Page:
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I have created an override.conf file for systemd-journal-catalog-update.service and placed it in systemd-journal-catalog-update.service.d/ directory. The purpose it to remove systemd-tmpfiles-setup.service from the systemd-journal-catalog-update.service file.

The file has this in it now:

[Unit]
After=local-fs.target systemd-tmpfiles-setup.service

My override.conf file has this:

[Unit]
After=
After=local-fs.target

However, the systemd-journal-catalog-update.service file does not seem to be changing. Am I misunderstanding how the override.conf file works? I know that I can manually modify the original service file but project circumstances are limiting this as an option. Any assistance/advice you guys can give is greatly appreciated.

1 Answer 1

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What you want (removing a dependency from the unit via a drop-in file) is not possible, according to the systemd.unit man page:

Dependencies (After=, etc.) cannot be reset to an empty list, so dependencies can only be added in drop-ins. If you want to remove dependencies, you have to override the entire unit.

Overriding an entire unit file can be done by following Example two in the man page:

There are two methods of overriding vendor settings in unit files: copying the unit file from /usr/lib/systemd/system to /etc/systemd/system and modifying the chosen settings. [...] The advantage of the first method is that one easily overrides the complete unit, the vendor unit is not parsed at all anymore. It has the disadvantage that improvements to the unit file by the vendor are not automatically incorporated on updates.

In your case, you must (as root)

  • cp /usr/lib/systemd/system/systemd-journal-catalog-update.service /etc/systemd/system
  • systemctl daemon-reload
  • systemctl restart systemd-journal-catalog-update

After that, systemctl status will point to the service file in /etc:

# systemctl status systemd-journal-catalog-update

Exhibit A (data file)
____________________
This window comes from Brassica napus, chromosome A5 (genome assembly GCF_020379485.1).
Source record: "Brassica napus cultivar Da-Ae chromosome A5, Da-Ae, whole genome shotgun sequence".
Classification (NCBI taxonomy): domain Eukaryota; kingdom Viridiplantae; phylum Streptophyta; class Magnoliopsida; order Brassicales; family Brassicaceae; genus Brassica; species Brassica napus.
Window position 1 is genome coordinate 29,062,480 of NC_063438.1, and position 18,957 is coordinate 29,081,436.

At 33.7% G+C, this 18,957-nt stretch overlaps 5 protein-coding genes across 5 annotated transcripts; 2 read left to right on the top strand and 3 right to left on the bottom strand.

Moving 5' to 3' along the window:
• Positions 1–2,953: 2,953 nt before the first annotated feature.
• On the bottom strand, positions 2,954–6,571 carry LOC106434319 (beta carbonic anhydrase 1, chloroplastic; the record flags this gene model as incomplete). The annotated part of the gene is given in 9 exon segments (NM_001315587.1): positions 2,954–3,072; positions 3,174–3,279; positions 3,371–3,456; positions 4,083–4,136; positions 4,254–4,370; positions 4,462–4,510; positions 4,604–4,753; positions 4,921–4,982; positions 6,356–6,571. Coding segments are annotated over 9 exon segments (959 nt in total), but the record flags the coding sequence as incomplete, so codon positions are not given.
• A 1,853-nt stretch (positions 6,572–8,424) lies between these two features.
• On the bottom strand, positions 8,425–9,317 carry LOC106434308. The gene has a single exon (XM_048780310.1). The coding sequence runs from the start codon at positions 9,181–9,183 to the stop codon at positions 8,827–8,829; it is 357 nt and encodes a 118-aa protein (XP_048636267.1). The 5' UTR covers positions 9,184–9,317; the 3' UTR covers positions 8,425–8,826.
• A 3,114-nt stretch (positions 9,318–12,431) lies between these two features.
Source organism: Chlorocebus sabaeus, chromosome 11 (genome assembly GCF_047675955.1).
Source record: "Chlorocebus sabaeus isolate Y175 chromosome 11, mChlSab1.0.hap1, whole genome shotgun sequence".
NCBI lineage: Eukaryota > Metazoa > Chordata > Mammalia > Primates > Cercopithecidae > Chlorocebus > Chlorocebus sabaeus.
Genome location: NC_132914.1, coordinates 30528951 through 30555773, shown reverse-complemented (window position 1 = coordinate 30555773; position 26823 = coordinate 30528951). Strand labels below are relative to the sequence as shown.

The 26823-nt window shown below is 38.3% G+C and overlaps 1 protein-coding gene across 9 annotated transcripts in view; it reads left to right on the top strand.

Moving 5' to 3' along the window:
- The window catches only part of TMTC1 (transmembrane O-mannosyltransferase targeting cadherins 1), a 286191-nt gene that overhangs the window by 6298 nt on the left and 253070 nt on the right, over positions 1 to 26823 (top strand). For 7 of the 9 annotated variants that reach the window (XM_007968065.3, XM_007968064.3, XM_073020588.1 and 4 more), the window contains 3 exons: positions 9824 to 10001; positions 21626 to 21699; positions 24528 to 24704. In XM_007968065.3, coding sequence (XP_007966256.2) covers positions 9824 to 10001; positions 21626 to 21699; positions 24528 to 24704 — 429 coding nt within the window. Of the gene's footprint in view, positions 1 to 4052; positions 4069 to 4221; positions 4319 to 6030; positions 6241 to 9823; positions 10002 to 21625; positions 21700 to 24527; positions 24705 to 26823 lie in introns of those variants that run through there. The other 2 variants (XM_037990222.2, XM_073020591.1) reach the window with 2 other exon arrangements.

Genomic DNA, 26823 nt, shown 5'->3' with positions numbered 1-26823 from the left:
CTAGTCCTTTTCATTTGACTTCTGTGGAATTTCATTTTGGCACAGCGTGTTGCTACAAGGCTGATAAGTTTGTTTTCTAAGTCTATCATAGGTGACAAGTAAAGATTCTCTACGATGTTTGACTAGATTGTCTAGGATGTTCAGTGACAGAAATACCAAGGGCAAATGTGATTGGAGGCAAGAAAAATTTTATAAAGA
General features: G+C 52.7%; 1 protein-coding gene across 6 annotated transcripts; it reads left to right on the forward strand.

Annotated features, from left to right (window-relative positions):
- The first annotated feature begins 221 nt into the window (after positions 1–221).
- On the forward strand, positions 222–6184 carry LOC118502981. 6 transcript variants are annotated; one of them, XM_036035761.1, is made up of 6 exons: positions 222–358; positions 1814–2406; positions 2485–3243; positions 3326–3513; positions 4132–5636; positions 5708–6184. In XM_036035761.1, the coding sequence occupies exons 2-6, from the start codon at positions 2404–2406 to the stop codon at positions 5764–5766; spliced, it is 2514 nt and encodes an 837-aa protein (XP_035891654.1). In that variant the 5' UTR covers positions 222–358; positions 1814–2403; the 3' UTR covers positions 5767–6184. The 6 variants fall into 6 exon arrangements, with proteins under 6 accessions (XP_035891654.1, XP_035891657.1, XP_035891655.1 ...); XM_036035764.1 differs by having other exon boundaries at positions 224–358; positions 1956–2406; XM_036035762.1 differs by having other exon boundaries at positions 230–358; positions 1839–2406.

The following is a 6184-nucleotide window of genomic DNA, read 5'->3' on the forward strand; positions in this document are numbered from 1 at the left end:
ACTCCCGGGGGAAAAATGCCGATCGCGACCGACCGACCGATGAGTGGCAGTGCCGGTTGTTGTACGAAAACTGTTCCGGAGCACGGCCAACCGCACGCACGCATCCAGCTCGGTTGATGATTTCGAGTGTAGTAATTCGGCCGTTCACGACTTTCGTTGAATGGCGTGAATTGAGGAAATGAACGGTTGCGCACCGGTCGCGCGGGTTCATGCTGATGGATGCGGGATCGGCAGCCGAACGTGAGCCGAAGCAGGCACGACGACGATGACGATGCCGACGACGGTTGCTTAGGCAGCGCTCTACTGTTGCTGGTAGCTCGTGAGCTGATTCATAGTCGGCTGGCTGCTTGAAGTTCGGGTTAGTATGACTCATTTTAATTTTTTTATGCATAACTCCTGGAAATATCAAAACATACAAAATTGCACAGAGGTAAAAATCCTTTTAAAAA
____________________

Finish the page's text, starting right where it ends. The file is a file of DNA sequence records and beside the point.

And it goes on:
● systemd-journal-catalog-update.service - Rebuild Journal Catalog
     Loaded: loaded (/etc/systemd/system/systemd-journal-catalog-update.service; static)
     Active: active (exited) since Sat 2021-05-22 16:27:07 CEST; 3 weeks 2 days ago
[...]

The aforementioned systemctl cat will not also show the file in /etc/:

# systemctl cat systemd-journal-catalog-update
# /etc/systemd/system/systemd-journal-catalog-update.service
#  SPDX-License-Identifier: LGPL-2.1-or-later
#
#  This file is part of systemd.
#
#  systemd is free software; you can redistribute it and/or modify it
#  under the terms of the GNU Lesser General Public License as published by
#  the Free Software Foundation; either version 2.1 of the License, or
#  (at your option) any later version.

[Unit]
Description=Rebuild Journal Catalog
[...]

You can now edit the file in /etc as you wish, run systemctl daemon-reload again and systemctl restart systemd-journal-catalog-update to run the service with your custom unit file and its settings.

Note the following mentioned in the man page:

It has the disadvantage that improvements to the unit file by the vendor are not automatically incorporated on updates.

Since systemd now reads a completely different unit file from what is in the systemd package of your distribution, you must manually apply any updates from the file in /usr/lib to your own copy. .rpmnew (from RPM-based distributions) or .pacnew (from pacman-based ones) files that are usually generated if a configuration file tracked by the package manager has been modified by both the local administrator and the package will not be generated in this case.

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  • so since I am trying to remove the systemd-tmpfiles-setup.service portion from the systemd-journal-catalog-update.service my override.conf file for it is not going to work? I used your command and can see that the override.conf file I created is being read. Jun 11, 2021 at 17:16
  • @RickEasley I somehow managed to miss the most important part of your question. I've updated my answer.
    – Wieland
    Jun 11, 2021 at 18:21
  • Thanks Wieland. That helps. So when it says "...you have to override the entire unit." is it meaning the entire service conf file? What would be an example of how you would do that? Is it simply using commands like sed to re-write the original service conf file? Jun 14, 2021 at 12:47
  • I've updated the answer again :)
    – Wieland
    Jun 14, 2021 at 16:52

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